To learn more about what Richmond Hill is already doing around Climate Change please see the section below titled Resilient Richmond Hill. This section includes a link to the website and introduces this relatively new initiative designed to co ordinate our community's efforts in this area.

8. Age Friendly Community Motion
Councillor Chan recently introduced a motion to explore ways in which we can make Richmond Hill a more senior citizen friendly community. The motion was well supported by a number of organizations and citizens and I was happy to add my support to this motion as well. One of the purposes for this motion was to explore the possibility of convening a Senior's Advisory Committee. As one of the Council Liaisons on the Youth Action Committee, I believe that there is value to soliciting feedback from senior citizens like we do from our youth citizens, so that we can shape our community to best serve the unique needs of different age groups. Our staff will bring back a report to Council in the near future related to how we can best implement this program. To read the full motion please visit - https://pub-richmondhill.escribemeetings.com/filestream.ashx?DocumentId=26908

9. David Dunlap Observatory (DDO) - National Historic Site
The Minister of Environment and Climate Change, and Minister responsible for Parks Canada, Catherine McKenna has announced the Richmond Hill David Dunlap Observatory (RHDDO) as one of eight new national historic designations across Canada.    The property is a 76.5-hectare site located in central Richmond Hill, between Bayview Avenue to the east, the CN rail line to the west, 16th Avenue to the south and Hillsview Drive to the north. When construction was complete in 1935, the main telescope was the second largest in the world and the largest in Canada.   Click here to read an article that recently appeared in the Liberal written by Sheila Wang.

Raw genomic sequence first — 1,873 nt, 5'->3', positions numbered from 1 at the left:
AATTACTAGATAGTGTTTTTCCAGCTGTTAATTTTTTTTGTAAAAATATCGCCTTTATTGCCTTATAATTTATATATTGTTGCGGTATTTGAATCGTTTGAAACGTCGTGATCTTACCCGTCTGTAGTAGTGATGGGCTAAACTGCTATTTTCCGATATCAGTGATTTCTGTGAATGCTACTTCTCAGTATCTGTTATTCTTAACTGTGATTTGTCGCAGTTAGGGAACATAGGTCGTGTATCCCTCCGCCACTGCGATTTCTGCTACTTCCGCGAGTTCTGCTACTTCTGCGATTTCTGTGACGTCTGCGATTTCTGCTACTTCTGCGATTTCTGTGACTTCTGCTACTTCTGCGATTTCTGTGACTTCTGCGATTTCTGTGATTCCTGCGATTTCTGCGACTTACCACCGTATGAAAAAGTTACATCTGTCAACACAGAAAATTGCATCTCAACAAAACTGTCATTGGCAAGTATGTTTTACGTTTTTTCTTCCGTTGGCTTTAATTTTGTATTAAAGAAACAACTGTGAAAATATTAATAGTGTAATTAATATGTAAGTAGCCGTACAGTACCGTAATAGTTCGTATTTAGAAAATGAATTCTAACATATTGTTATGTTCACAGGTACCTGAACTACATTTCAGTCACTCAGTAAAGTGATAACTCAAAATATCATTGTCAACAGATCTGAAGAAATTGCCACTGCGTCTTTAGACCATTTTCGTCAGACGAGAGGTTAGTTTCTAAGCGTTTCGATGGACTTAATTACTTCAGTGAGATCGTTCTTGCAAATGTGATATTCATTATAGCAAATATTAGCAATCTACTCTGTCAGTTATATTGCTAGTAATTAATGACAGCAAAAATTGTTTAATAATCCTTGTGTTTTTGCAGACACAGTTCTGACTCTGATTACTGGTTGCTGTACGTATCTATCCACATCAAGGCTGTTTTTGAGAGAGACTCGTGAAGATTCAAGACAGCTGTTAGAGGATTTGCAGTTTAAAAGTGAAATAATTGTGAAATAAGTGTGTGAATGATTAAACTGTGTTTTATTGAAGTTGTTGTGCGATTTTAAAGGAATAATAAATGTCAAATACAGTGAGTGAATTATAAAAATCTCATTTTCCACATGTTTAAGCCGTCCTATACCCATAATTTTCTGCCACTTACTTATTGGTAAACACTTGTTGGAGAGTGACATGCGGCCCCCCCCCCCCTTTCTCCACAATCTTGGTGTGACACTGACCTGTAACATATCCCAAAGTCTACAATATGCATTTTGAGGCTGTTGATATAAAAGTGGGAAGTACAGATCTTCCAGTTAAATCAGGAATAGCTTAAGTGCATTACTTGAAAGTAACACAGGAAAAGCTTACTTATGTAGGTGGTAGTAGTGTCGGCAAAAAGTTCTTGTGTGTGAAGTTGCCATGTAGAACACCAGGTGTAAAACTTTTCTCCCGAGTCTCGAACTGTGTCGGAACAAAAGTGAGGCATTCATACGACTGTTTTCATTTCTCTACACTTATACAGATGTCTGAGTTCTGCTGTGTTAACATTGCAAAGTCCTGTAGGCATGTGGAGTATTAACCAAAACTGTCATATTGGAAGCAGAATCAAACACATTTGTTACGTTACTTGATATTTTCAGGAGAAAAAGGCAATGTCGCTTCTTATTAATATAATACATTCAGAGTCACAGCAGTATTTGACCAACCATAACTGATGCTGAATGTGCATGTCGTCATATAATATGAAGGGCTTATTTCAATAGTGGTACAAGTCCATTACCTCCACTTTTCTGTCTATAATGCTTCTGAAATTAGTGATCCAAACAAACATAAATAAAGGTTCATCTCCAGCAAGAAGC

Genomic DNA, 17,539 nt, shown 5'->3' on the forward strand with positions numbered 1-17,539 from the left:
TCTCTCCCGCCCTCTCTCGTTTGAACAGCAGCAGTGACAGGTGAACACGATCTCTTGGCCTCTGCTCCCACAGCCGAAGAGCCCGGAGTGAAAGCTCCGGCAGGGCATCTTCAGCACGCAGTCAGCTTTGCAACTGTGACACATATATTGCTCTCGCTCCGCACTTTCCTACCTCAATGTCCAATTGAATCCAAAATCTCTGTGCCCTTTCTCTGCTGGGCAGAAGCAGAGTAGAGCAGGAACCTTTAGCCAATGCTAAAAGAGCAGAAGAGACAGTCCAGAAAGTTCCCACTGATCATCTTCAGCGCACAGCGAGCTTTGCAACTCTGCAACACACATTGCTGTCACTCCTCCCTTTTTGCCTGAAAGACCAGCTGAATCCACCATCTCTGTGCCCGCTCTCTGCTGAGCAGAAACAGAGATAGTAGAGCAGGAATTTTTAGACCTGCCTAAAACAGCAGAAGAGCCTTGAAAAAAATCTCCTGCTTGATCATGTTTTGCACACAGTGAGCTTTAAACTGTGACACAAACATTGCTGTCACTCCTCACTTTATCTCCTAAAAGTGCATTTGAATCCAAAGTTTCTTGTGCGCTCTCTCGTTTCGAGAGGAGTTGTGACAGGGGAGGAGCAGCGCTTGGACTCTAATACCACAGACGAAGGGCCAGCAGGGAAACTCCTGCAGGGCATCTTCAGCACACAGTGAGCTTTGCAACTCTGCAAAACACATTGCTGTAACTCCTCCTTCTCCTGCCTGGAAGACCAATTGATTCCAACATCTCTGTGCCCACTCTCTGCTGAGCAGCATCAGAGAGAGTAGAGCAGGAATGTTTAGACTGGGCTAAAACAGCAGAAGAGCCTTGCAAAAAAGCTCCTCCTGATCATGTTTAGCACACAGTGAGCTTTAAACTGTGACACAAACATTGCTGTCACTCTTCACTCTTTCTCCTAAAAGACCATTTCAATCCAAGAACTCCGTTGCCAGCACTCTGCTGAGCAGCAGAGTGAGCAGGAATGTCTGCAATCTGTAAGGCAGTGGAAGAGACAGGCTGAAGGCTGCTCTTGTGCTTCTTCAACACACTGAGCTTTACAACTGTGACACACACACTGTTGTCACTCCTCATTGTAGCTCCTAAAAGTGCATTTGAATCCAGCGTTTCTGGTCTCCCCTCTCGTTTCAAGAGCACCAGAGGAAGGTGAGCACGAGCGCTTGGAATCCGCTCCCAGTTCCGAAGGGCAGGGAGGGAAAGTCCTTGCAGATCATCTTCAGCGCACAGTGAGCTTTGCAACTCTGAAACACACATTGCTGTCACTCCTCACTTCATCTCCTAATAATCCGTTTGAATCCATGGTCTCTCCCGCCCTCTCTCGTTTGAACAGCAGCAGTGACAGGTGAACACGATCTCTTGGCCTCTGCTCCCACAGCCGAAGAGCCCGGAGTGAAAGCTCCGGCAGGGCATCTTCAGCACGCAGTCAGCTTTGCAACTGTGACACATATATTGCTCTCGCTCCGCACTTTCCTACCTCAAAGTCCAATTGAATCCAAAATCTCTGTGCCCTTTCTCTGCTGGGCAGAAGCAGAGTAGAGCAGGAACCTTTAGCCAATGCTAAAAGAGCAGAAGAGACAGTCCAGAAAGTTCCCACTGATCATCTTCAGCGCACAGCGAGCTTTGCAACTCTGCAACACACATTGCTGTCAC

"We are thrilled that the Richmond Hill David Dunlap Observatory was recognized as a historical designation," said Mayor Dave Barrow. "This site is an important part of Canadian history and Richmond Hill's heritage." 

A number of significant studies have taken place at the Observatory, including the first direct evidence that Cygnus X-1 was a black hole.

The City of Richmond Hill became the proud owner of the David Dunlap Observatory lands in 2017, including the park, the Observatory and the Administration Building. The City fought for years to protect the cultural and natural heritage features on the property, through a number of studies and by passing a heritage designation by-law.

The property continues to be a regional centre for education and public outreach, and serves the local community through programming, such as summer camps for youth, astronomy-themed speaker nights and stargazing, lecture nights and historical tours. 

"This national historic site comes after years of staff efforts to preserve the cultural heritage of the DDO and to have it recognized nationwide," said Mayor Dave Barrow.